Vermont's education system needs to focus on creating a qualified work force

by Angela Chagnon

Montpelier — Business and educational leaders testified before a  joint meeting of the House and Senate Education Committees to provide an overview of Vermont’s workforce development issues.

John O’Kane, a representative of IBM, began the testimony.  “We worry about the competitiveness of Vermont,” he said.  “Fifteen percent of our children don’t get high school degrees. Companies are looking for people with post-secondary skills.”

O’Kane emphasized the need for Vermonters to obtain technical skills to be competitive in today’s workforce, explaining that what is needed to bring business to the state is an population that contains both customers and a skilled workforce.  He said that Vermont needs to, “work toward an integrated system,” suggesting that students prepare for the workforce starting in kindergarten.  He laid out a plan of educational benchmarks, starting with children learning to read in kindergarten and have their reading skills firmly established by 3rd or 4th grade.  By 8th grade, O’Kane said, the students should be receiving guidance on education choices best suited for them, and by 12thgrade students should be doing internships and learning workforce skills.

According to O’Kane, integration of pre-K through 12th grade will provide children with a seamless education providing them with the skills and training to be successful. Government institutions have to provide the social support for people to be successful.  Though O’Kane was supportive of  “Pre-K through grade 16” legislation to achieve the goal for lifelong learning and success, he did not offer a plan to fund the legislation.

Indeed, most of the testimony focused on funding for various projects.

Patrick Burke, Principal of the South Burlington High School suggested an incentivized program to get kids to attend college, like lower tuition.

Kathleen Finck, Director of the Center for Technology in Essex, addressed the need for a new funding system for technical centers.  She called the current funding system, which is based on the average costs of the last 6 semesters, “artificial” and recommended that technical centers link to secondary schools for a seamless transition.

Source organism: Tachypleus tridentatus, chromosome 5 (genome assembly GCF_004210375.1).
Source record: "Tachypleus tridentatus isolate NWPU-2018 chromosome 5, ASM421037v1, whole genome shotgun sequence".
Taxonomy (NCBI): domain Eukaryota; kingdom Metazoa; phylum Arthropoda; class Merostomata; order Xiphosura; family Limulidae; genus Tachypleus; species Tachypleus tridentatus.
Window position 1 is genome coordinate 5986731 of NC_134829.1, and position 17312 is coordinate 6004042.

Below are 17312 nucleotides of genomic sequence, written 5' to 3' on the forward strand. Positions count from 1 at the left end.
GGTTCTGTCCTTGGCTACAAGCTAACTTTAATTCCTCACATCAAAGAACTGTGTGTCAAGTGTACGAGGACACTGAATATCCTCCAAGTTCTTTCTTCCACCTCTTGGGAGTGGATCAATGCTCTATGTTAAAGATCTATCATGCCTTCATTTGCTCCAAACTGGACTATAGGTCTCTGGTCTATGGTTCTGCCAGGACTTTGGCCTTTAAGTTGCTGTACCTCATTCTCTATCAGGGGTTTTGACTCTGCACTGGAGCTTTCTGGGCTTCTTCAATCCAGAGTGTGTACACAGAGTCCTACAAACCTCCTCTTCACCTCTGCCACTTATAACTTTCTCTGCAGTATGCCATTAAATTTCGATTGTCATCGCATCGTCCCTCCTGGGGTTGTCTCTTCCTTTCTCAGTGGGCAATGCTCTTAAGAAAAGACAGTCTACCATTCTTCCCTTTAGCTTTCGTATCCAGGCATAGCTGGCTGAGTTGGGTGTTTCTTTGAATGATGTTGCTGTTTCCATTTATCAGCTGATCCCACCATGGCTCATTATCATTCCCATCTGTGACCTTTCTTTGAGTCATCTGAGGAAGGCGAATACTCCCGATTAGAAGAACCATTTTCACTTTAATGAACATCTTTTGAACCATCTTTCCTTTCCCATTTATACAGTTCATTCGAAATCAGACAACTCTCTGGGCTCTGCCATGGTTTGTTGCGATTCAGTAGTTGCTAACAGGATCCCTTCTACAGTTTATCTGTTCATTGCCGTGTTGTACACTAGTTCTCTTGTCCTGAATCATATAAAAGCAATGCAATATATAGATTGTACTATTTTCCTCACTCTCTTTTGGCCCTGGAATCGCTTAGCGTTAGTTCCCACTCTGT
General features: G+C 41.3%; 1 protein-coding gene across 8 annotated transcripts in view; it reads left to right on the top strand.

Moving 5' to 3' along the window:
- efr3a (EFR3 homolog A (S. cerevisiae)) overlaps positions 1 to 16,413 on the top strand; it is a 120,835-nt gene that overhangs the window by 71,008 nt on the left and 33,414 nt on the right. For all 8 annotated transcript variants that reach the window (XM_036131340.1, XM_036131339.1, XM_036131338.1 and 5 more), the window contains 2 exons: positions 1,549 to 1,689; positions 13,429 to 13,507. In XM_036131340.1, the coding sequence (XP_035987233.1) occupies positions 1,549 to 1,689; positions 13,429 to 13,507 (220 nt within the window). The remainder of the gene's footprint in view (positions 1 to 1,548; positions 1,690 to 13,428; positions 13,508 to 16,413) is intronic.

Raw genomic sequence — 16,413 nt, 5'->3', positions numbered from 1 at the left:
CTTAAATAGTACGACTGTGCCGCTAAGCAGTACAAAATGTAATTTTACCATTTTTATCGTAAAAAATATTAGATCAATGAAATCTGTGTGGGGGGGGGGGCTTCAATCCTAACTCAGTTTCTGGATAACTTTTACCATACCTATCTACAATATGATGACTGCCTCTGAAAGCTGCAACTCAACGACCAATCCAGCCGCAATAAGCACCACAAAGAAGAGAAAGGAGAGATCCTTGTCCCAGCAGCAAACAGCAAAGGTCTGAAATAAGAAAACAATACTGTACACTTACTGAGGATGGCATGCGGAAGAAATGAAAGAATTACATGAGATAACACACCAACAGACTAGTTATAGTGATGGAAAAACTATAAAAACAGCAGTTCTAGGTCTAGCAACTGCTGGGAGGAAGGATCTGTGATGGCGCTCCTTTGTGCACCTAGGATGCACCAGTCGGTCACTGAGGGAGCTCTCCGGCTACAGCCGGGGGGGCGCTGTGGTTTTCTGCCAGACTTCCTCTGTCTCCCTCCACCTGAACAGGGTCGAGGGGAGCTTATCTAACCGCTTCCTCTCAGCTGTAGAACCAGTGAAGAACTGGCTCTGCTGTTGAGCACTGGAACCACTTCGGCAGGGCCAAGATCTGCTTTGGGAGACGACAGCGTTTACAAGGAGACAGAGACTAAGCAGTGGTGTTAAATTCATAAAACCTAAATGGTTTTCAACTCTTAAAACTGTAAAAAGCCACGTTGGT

Pat Moulton Powden, Deputy Secretary of the Agency of Commerce and Community Development and Commissioner of Education, Armando Vilaseca, agreed with O’Kane that  in order to be successful, the state needed to put more emphasis on technical job training.  When asked what she expected the legislature’s role to be, Powden asked the legislature to implement wage requirements and to change the education system.

Armando Villaseca, the Vermont Education Commissioner, testified to the need for Vermont’s school system to “evolve” to meet the current need for skilled workers.  He recommended changing Vermont’s licensing requirements to address the fact that many teachers don’t have extensive technical training.  When asked if an analysis had been done on the wage scale of math teachers, Vilaseca responded, “We have a system where we pay everyone the same rate.”

Pat Moulton Powden, Deputy Secretary of the Agency of Commerce and Community Development, spoke on behalf of the Vermont Training Program, which trains employees mainly for manufacturing, information technology, telecommunications, healthcare and environmental development jobs.  Access to the customized training programs is based on wage requirements.

“More education training leads to higher wages,” she said.  “There’s a lot of money in the work development system between all of [the agencies].”  But, she pointed out, a lot of the money is targeted for certain groups of people, like the disabled, while some of the money is targeted for employers.  “There’s not a lot of flexibility for spending.”

Eileen Illuzzi, President of the Vermont Adult Technical Education Association, suggested starting career education with students in 4th grade or younger.  She expressed two things for the legislature to address, which were funding for tech centers and coming up with a plan for what they wanted the workforce education system to be like.

“Don’t bite off too much,” Illuzzi advised.  “You’re talking pre-K to 16, that’s huge, that’s daunting.”